Food keeps crew members completely out of integration, perhaps more than anything else on big ships. The availability of home food at sea is dramatically different, as home food varies dramatically. Some cruise lines have more Indian or Eastern European or Caribbean dishes, depending on the crew. Fortunately, cruise lines take food very seriously for the crew. It's a real deal – unlike, say, the old food in the mall. Of course, it has Mexico, Italy and China, but only through Taco Bell, Sbaro and Panda respectively. And these, of course, are hopelessly Americanized. Before multinationals, I doubt whether native Mexicans, Italians or Chinese would even admit that such foods are theirs – especially after eating them. But I'm shrinking.
Curiously, ships offer American flavors below the waterline, despite their lack on board. The irony is complete when you realize that almost 100% of Americans are entertainers who do not eat anything on offer. Why? Because hot dogs and hamburgers don't give in to attractive bodies. So why do ships bother? Because hot dogs and hamburgers are cheap. Better yet, both can sit for hours under a hot lamp and you never know. Or at least he wouldn't want a boy from Indonesia. The mystery solved.
But every day, every cruise line ship and sea every day has an Asian day. Large quantities of steamed white rice are always available for breakfast, lunch and dinner, preferring East Asian teams. I'll never forget my first trip to the team confused, on Carnival Fantasy. While I was piling up a couple of strips of steak on my plate – nothing in itself, if not American – my colleagues chose a white rice hill with a mixture of fish heads on top. This explains our radical difference in weight and perhaps our temperament.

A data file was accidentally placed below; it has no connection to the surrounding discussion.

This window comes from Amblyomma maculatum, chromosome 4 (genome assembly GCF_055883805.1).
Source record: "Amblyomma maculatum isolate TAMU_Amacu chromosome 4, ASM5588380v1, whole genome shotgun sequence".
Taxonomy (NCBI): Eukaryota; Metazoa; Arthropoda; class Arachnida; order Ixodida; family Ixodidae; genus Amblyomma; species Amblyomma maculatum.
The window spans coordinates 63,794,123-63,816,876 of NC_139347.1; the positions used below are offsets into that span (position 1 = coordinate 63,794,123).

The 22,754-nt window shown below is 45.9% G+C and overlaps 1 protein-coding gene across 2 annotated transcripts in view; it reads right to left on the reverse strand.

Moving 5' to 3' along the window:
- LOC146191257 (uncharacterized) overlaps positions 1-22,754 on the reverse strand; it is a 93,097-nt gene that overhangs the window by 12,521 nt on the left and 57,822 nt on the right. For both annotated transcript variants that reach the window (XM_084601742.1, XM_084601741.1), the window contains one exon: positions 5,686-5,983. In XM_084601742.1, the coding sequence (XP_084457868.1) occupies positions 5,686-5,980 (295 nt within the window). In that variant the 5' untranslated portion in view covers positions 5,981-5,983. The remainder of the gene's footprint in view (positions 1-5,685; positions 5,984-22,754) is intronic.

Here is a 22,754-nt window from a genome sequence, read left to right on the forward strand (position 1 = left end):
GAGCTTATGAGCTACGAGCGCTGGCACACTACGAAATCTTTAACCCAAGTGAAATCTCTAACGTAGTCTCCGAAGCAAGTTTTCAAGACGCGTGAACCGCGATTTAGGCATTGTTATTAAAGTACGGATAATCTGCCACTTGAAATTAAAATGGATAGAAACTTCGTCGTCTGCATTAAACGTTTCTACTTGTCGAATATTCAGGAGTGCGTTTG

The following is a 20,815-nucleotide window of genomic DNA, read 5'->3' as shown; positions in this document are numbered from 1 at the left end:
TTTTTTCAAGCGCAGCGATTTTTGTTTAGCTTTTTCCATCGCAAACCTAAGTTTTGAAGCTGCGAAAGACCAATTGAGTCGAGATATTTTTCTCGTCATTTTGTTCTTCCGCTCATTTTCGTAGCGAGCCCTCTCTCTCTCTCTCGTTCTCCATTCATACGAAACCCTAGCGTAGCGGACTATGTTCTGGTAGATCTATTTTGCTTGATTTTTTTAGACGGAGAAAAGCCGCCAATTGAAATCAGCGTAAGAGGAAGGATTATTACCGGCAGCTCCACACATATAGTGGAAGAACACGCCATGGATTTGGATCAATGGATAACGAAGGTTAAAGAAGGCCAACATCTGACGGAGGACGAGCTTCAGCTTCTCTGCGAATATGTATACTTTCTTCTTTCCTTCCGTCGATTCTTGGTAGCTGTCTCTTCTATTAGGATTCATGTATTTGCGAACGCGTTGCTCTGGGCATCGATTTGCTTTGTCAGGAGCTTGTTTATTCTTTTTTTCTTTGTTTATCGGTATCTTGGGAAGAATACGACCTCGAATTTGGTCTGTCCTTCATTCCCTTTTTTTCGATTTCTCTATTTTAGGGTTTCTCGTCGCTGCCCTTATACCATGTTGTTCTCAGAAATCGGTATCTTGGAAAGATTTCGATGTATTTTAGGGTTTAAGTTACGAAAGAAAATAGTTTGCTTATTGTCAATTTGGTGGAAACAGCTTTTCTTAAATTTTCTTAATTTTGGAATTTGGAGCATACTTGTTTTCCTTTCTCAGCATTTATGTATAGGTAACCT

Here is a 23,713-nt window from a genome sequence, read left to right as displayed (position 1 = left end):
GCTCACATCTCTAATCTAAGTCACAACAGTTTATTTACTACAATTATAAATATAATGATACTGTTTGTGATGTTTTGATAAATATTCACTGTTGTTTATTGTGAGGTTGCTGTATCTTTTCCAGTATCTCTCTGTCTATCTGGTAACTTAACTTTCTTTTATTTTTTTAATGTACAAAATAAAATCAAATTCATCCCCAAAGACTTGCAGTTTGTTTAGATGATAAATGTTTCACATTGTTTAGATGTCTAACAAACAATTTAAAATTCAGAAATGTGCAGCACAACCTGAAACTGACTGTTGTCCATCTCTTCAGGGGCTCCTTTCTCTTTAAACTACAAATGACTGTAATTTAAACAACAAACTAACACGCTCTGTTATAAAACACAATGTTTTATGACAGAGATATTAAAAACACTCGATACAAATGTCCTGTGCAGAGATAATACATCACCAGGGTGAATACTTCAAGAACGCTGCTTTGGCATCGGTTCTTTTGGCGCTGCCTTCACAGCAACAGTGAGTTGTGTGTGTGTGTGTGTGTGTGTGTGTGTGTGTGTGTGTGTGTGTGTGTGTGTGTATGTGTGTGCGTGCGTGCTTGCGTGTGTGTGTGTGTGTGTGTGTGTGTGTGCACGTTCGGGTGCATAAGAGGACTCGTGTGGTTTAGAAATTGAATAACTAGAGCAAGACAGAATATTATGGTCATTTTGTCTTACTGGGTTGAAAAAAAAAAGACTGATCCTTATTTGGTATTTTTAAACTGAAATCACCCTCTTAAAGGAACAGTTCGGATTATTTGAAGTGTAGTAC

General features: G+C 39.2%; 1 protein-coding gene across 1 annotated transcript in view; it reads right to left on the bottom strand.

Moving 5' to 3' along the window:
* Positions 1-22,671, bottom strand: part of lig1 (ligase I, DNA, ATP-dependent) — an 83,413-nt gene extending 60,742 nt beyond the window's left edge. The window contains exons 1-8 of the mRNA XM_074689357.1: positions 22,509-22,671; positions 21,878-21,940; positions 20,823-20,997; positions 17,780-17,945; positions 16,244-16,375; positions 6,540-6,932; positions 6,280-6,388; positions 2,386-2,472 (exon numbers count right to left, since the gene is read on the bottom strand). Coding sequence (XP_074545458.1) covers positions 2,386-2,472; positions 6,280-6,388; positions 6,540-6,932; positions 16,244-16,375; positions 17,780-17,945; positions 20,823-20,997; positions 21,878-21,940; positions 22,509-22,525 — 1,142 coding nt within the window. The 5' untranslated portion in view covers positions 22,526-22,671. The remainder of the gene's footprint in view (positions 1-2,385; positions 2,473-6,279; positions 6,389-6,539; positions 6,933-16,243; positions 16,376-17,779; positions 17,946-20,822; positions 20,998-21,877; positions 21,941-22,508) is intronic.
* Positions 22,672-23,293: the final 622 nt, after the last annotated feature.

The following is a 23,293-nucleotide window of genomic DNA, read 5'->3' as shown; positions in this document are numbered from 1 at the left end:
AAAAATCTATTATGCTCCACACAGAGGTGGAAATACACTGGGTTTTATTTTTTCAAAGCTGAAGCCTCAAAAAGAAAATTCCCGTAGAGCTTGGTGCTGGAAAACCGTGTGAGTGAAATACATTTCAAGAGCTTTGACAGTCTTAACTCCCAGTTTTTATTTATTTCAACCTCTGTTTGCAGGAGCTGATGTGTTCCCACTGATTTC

Fortunately, I have a deep interest in food and have found the advantage of having different cuisines from different cultures. Many did not. Given how hard we all worked, the desire for familiar, comforting food was understandable. In addition, most teams were from rural areas where diversity and interest were limited. Just as a Kansas small town boy, for example, claims that foie gras may be as interested as a New York native, a small village boy from the Philippines may not be interested in microwave burritos. And after working 80 hours a week? Let the poor man have what he wants as he cries out loud!
But the real reason for foreign team members to integrate is not food: it's food habits.
No food is allowed in team cabins, although all team types will steal sooner or later. Many provide dry goods, some of which are occasionally even allowed. For example, Asians tend to stock up on whole instant noodle flats, and who knows of a secreted hot plate that allows for late-night snacks? But this food-restrictive maritime discipline was introduced for good reason. Two, in fact, because some ships have roach.
Prohibiting food in team cabins is the real reason, because it always reaches the toilets in the most non-biological way. The toilets are very, very sensitive. The team? Not really.
As we worked on the Royal Majesty of the Caribbean, we had to take the final theme to the extreme. Fish bones obscured the sewer system so often that the stern of the stern smelled of faeces. Literally. What killed me was that disclosing evidence of illegal nutrition was the only time many toilets were flushed! I'm still shaking when I see overworked zombies brushing their teeth next to the stuffed toilets, lids wide. For me, it was equally confusing as to why a team member wiped his shoe. The result was a backup of the ship's entire waste systems and no one other than the hotel director himself was forced to look for the culprit in the cabins. More will come later, but I would add that he swore a lot that day.
Despite all of this, some of us have room service on board. This does not mean that the team is happy to provide it. One evening, my order came from several sandwiches – I was hosting a party – which resulted in an annoyed chef's thumbs so deeply impressed with the bread that I could only see his fingerprints.